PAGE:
Corvette History

The Chevrolet Corvette, known also as the Vette or Chevy Corvette, is a front engine, rear drive, two-door, two-passenger sports car manufactured and marketed by Chevrolet across more than sixty years of production and seven design generations. As Chevrolet's halo vehicle, the Corvette is widely noted for its performance and distinctive plastic — either fiberglass or composite — bodywork.

In 1953, when GM executives were looking to a name the new Chevrolet sports car, assistant director for the Public Relations department Myron Scott suggested Corvette after the small maneuverable warship — and the name was approved. The first model, a convertible, was introduced at the GM Motorama in 1953 as a concept and was followed ten years later, in the 1963 second generation, in coupe and convertible styles. Originally manufactured in Flint, Michigan as well as St. Louis, Missouri, the Corvette has been manufactured since 1981 in Bowling Green, Kentucky.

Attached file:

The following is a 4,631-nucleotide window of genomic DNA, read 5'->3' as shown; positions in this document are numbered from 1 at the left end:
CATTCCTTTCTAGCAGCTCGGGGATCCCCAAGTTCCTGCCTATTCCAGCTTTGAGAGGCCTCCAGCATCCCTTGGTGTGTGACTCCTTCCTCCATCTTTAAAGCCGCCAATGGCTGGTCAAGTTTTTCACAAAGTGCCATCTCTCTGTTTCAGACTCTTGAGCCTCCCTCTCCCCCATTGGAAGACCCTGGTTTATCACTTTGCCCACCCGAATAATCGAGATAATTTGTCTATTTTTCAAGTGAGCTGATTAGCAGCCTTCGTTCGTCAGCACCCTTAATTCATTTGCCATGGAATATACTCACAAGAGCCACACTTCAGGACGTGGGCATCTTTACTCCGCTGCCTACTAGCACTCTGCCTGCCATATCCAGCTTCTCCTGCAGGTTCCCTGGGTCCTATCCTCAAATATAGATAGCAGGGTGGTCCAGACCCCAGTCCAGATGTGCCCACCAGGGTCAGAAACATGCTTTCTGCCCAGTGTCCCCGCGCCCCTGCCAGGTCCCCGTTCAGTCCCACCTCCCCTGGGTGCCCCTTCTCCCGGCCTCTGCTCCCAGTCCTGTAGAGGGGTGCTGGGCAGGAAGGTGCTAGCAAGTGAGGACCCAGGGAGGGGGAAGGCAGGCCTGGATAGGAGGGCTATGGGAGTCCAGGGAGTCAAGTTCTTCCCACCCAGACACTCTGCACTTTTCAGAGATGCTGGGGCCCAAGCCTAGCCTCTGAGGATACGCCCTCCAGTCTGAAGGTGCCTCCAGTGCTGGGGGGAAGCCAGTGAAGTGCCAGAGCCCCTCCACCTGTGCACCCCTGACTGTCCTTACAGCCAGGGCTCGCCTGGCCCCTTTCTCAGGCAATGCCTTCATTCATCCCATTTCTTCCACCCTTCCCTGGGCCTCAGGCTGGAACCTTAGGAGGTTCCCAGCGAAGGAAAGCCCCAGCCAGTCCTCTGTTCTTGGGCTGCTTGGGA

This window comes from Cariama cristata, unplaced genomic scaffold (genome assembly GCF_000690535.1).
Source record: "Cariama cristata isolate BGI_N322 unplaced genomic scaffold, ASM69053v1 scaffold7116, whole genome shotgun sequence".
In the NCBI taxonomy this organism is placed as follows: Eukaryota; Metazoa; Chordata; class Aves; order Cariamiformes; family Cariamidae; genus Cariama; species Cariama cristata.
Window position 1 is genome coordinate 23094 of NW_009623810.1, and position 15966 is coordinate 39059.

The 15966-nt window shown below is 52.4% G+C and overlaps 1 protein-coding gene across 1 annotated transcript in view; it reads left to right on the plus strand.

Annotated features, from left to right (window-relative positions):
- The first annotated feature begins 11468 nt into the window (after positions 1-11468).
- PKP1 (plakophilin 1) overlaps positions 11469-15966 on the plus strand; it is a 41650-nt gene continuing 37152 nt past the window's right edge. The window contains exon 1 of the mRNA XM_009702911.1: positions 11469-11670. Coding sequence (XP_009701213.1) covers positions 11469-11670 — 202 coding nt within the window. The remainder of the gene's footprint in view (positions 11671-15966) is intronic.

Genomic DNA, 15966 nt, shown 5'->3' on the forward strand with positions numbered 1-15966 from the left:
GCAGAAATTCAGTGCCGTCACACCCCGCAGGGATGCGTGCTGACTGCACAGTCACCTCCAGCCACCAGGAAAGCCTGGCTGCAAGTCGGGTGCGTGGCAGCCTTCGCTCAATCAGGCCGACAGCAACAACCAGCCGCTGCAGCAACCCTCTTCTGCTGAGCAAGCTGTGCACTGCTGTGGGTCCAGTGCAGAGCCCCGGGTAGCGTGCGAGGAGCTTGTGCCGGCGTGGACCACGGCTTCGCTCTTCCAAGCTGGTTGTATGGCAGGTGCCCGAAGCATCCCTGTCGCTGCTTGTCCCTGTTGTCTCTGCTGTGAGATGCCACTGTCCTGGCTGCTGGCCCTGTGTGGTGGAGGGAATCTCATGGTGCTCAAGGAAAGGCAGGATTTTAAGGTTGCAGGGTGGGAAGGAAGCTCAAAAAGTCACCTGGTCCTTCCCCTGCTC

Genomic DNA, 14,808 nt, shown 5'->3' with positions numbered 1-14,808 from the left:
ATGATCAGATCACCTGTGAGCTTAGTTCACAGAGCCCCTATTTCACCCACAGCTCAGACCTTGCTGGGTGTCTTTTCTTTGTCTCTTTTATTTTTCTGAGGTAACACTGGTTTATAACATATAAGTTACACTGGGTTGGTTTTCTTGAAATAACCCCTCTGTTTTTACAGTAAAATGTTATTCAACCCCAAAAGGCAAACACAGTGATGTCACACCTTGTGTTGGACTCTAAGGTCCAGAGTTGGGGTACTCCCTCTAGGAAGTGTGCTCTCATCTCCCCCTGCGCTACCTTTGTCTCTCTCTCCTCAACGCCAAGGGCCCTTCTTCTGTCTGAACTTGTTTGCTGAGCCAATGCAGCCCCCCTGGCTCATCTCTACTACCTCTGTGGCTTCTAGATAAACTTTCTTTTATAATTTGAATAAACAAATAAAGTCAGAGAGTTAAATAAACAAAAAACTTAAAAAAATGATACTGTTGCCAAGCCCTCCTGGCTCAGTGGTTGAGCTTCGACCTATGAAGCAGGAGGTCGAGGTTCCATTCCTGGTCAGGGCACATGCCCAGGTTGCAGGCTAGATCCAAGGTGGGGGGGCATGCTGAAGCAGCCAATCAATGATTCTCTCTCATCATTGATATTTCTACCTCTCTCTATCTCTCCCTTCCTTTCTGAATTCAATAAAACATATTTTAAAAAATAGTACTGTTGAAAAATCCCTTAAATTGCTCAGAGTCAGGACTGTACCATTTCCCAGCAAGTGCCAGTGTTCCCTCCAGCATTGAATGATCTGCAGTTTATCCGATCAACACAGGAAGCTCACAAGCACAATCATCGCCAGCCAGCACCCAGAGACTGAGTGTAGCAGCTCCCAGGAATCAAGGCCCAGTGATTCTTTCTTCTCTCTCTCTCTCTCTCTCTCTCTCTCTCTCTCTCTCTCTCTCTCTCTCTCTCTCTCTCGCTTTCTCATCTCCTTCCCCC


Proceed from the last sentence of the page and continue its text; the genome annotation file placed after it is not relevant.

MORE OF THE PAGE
The Corvette has since become widely known as "America's Sports Car." Automotive News said that after 'starring' in the early 1960s television show Route 66, the Corvette became synonymous with freedom and adventure," ultimately becoming both "the most successful concept car in history and the most popular sports car in history."